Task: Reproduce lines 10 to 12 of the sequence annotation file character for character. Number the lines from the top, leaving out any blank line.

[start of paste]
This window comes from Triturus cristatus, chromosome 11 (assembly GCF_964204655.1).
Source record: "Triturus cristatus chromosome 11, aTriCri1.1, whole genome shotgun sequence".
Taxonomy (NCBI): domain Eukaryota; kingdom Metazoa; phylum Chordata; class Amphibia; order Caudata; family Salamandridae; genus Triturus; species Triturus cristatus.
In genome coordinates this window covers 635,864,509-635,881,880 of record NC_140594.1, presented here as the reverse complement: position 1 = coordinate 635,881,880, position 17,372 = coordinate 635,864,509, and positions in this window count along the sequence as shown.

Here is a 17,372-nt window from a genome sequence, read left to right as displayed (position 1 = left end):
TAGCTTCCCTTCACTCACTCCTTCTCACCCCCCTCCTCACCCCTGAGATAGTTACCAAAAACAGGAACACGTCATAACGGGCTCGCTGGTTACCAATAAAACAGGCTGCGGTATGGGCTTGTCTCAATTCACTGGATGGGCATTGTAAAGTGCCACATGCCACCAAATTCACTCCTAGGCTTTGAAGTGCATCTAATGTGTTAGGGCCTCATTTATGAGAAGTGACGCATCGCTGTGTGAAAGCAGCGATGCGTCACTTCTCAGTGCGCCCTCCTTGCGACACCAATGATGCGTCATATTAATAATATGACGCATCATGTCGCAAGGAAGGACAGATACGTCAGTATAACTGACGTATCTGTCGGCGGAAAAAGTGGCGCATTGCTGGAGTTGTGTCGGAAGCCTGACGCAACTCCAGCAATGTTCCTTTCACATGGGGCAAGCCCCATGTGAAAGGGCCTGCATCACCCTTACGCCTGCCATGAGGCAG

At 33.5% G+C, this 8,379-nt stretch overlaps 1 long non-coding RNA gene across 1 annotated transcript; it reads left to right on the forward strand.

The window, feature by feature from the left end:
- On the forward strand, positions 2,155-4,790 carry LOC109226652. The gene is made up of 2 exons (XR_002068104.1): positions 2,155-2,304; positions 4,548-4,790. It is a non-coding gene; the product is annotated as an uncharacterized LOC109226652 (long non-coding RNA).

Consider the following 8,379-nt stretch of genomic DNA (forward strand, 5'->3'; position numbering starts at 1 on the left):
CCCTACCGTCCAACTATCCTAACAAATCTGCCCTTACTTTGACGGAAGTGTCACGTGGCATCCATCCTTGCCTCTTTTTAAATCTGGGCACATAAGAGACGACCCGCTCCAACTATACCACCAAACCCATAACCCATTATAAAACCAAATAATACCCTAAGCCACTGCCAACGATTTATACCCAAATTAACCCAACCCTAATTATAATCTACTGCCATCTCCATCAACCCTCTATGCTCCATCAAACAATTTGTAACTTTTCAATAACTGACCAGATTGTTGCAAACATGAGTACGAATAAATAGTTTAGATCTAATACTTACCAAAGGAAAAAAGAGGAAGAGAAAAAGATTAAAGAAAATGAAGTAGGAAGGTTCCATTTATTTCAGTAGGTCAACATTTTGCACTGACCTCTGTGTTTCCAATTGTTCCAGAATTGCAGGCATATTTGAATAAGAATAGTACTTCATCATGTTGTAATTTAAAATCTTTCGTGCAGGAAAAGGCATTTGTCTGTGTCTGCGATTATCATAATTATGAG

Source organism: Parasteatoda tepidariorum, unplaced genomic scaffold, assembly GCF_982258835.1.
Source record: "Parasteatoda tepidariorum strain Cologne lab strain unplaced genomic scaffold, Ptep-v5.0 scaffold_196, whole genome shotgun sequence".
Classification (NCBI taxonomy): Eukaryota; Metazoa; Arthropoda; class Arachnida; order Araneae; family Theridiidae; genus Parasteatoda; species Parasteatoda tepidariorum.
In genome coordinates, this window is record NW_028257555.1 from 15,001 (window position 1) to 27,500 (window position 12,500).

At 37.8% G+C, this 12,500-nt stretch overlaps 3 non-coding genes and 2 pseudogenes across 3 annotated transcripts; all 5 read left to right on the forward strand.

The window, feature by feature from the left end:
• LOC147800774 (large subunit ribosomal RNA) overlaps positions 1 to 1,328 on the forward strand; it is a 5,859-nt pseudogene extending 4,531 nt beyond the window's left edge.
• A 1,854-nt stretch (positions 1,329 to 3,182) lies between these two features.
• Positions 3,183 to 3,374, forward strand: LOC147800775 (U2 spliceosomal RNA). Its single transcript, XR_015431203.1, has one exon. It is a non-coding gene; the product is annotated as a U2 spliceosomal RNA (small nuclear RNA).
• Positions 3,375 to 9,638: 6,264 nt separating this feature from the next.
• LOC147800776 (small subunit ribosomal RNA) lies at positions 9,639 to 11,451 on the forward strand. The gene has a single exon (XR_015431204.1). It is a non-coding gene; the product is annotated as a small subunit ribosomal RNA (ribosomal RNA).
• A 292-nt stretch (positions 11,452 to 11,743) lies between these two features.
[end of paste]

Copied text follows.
Consider the following 8,379-nt stretch of genomic DNA (forward strand, 5'->3'; position numbering starts at 1 on the left):
CCCTACCGTCCAACTATCCTAACAAATCTGCCCTTACTTTGACGGAAGTGTCACGTGGCATCCATCCTTGCCTCTTTTTAAATCTGGGCACATAAGAGACGACCCGCTCCAACTATACCACCAAACCCATAACCCATTATAAAACCAAATAATACCCTAAGCCACTGCCAACGATTTATACCCAAATTAACCCAACCCTAATTATAATCTACTGCCATCTCCATCAACCCTCTATGCTCCATCAAACAATTTGTAACTTTTCAATAACTGACCAGATTGTTGCAAACATGAGTACGAATAAATAGTTTAGATCTAATACTTACCAAAGGAAAAAAGAGGAAGAGAAAAAGATTAAAGAAAATGAAGTAGGAAGGTTCCATTTATTTCAGTAGGTCAACATTTTGCACTGACCTCTGTGTTTCCAATTGTTCCAGAATTGCAGGCATATTTGAATAAGAATAGTACTTCATCATGTTGTAATTTAAAATCTTTCGTGCAGGAAAAGGCATTTGTCTGTGTCTGCGATTATCATAATTATGAG

Source organism: Parasteatoda tepidariorum, unplaced genomic scaffold, assembly GCF_982258835.1.